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Recently I attended a workshop that suggested the artists all buy a tube of Winsor Newton 'Light Red' watercolour paint. This granular terra cotta like colour was one I didn't regularly use and it has kind of sat around in my paint box for a while now. I thought I might get it out and try it as an underpainting for a sky and see what develops. I tried it in a beginner class and the results were kind of nice so I thought I might use it here.
1. Using a hake or 1" flat brush cover your paper gently with clear water until it is evenly wet.
2. Mix up a fairly strong mix of light red (if you don't have this colour use burnt sienna) -it shouldn't look like weak tea, use enough paint to make a strong wash. You will be applying this colour on a wet surface that means you will be diluting it as you apply it so you want enough strength to make sure you only have to do this once.
3.Starting about 2/3 of the way down the paper stroke in your red mixture. Take the brush, dip it in your clean water, and go back to the wash in your palette and add the water, pick up the weakened colour and lightly stroke out the colour on the paper towards the top and the bottom of the paper. You are creating a graded wash.
4.When you have a pleasing soft base for the sky - dry it thoroughly.
5.Having dried the paper- you can now take a big soft brush, dip in clean water and rewet the dry underpainting. We do it this way to avoid lifting the red colour, when the paper dries it grabs the colour and holds on so that we can wet the paper and get ready for the next step.
6.Mixing the cloud colour- I used 2 mixes, ultramarine blue/burnt sienna/and a touch of permanent rose also indigo/permanent rose/ and a touch of burnt sienna. While the paper is still wet brush in strokes of colour in cloud shapes leaving lots of space between the strokes for the underpainting to show through. Tilt your board and let the paint run down the page and sideways, wherever you think you need some colour.You can keep adding darker colour into the wet washes as long as the paint is the same consistency as the drying surface. If you try to add really watery washes to a drying surface you will create blotches all over you sky.
1.After painting the clouds in you can take a clean damp brush and pick up paint from the bottom of the clouds and the edges. This will lift highlights and soften edges.
2. Take those same strong grey blue cloud colours and intensify them a little by adding more paint. While the paper is still damp, broadly paint in mountainous shapes. Leave some areas darker than others so that it is an uneven application. We are trying for atmosphere (you pay big money for that in a restaurant).
3.Again you can keep adding darker colour in as long as you continue to thicken your mixes as the paint is drying on the paper.
1.While the picture is drying take a spray bottle and mist the bottom of the mountain shapes-protecting the top part you have already done. The bottoms of the mountains will run and blend simoultaneously on the page- tilt your board upright to help with this process. Now dry the paper.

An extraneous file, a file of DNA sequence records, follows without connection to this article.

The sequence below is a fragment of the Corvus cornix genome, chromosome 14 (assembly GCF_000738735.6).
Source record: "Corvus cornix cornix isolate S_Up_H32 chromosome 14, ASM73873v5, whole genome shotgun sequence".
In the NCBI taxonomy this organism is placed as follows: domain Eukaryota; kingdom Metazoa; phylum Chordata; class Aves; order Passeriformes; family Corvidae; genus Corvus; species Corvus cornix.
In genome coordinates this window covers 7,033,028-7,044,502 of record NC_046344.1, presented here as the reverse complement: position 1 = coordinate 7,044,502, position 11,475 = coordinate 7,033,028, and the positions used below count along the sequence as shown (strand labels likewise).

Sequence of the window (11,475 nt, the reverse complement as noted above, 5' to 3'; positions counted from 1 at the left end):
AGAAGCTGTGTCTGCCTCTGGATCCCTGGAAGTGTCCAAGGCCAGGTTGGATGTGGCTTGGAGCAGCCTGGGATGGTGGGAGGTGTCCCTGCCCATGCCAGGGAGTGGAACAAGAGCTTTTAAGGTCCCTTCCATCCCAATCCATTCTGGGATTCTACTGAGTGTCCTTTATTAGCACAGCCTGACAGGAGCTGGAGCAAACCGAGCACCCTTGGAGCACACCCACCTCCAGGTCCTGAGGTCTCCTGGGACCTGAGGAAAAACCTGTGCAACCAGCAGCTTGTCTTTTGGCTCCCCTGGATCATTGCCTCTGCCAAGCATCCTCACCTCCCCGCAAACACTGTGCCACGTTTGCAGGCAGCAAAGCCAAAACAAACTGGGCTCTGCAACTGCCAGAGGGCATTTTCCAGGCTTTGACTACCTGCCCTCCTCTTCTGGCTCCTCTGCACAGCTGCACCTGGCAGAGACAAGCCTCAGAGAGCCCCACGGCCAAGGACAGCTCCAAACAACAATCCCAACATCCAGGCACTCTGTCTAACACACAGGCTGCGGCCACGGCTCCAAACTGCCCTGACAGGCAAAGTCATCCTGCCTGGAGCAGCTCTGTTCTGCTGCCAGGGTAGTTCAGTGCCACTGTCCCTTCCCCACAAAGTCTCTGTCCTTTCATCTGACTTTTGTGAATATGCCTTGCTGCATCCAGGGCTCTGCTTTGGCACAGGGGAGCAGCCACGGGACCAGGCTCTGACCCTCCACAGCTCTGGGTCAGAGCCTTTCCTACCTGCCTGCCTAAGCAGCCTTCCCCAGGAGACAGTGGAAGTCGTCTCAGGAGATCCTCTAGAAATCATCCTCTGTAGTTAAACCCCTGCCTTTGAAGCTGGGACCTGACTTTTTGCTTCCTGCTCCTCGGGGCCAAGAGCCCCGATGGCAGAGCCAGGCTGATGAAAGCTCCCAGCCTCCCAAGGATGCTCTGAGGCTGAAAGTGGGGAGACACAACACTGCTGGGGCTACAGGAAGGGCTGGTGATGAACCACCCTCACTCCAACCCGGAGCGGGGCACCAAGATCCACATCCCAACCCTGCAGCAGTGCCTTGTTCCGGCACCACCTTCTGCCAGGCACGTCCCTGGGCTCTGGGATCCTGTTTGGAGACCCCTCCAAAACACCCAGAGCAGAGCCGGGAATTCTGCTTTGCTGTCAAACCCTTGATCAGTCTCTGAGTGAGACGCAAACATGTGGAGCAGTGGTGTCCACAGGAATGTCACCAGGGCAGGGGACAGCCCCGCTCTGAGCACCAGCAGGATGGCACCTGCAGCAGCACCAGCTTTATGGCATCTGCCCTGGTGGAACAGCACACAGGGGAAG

1.When the paper is dry take that spray bottle and spray the bottom right hand side while protecting the other part of the paper. When using a spray bottle you want one that leaves droplets of water NOT puddles. The droplets will attract the paint and leave a fillagreed lacy affect that keeps the application from getting too opaque.
2.Use the light red or the burnt sienna on the edges of your tree shapes being careful not to fill in all the little 'light holes' of the tree, changing to a smaller brush at this point is probably a good idea. The red colour is the light touching the thin edges of the tree and turning them a warm colour. Use a thick blue/grey cloud mix colour in the middle of the trees where light doesn't penetrate. Keep doing this until you are satisfied with the value of the trees. A light value will give the impression that the trees are far away while a dark value will bring them closer, creating contrast with the background.
3. In the bottom right hand corner drop in some of that light red or burnt sienna and then a little of the blue grey, don't fiddle with them just let them take on a textural appearance of rough grasses that are still a fair distance away(not too detailed)
STEP 5 (we're almost done)
1.Your trees are drying and so is the foreground hill. Now take your small brush with thick dry paint and hardly no water and drybrush in some foreground grasses. Add some scratchy branches to the trees particularly in the upper branches. You can add small details forever but I added a couple of hawks flying off in the distance. Notice that in putting birds in the sky I looked for a light area of sky so that I wouldn't have to be heavy handed with colour to make the birds show up. Nothing looks worse than really dark birds in your sky- they look far too heavy to fly.
Ok - now quit sipping margaritas by the pool and get painting!
Hope this puts everyone in the mood to drag out their supplies- faith